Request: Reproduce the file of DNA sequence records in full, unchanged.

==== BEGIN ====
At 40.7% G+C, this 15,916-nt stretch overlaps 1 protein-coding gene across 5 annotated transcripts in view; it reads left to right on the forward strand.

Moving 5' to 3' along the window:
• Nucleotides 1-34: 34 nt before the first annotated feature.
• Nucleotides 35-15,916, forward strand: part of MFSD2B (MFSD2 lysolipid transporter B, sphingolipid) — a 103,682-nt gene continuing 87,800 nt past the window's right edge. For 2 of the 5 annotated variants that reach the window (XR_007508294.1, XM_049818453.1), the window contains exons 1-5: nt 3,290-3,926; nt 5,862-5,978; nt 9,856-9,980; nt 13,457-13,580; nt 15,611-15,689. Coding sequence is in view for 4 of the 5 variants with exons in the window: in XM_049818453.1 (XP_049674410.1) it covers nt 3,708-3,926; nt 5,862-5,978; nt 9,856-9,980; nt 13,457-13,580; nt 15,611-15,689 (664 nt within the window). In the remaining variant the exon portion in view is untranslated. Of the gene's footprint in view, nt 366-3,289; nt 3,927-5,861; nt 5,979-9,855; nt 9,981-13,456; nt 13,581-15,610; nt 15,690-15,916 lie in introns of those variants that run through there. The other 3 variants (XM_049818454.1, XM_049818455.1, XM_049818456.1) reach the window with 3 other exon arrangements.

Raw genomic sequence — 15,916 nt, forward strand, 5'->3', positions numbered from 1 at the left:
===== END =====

At 40.7% G+C, this 15,916-nt stretch overlaps 1 protein-coding gene across 5 annotated transcripts in view; it reads left to right on the forward strand.

Moving 5' to 3' along the window:
• Nucleotides 1-34: 34 nt before the first annotated feature.
• Nucleotides 35-15,916, forward strand: part of MFSD2B (MFSD2 lysolipid transporter B, sphingolipid) — a 103,682-nt gene continuing 87,800 nt past the window's right edge. For 2 of the 5 annotated variants that reach the window (XR_007508294.1, XM_049818453.1), the window contains exons 1-5: nt 3,290-3,926; nt 5,862-5,978; nt 9,856-9,980; nt 13,457-13,580; nt 15,611-15,689. Coding sequence is in view for 4 of the 5 variants with exons in the window: in XM_049818453.1 (XP_049674410.1) it covers nt 3,708-3,926; nt 5,862-5,978; nt 9,856-9,980; nt 13,457-13,580; nt 15,611-15,689 (664 nt within the window). In the remaining variant the exon portion in view is untranslated. Of the gene's footprint in view, nt 366-3,289; nt 3,927-5,861; nt 5,979-9,855; nt 9,981-13,456; nt 13,581-15,610; nt 15,690-15,916 lie in introns of those variants that run through there. The other 3 variants (XM_049818454.1, XM_049818455.1, XM_049818456.1) reach the window with 3 other exon arrangements.

Raw genomic sequence — 15,916 nt, forward strand, 5'->3', positions numbered from 1 at the left: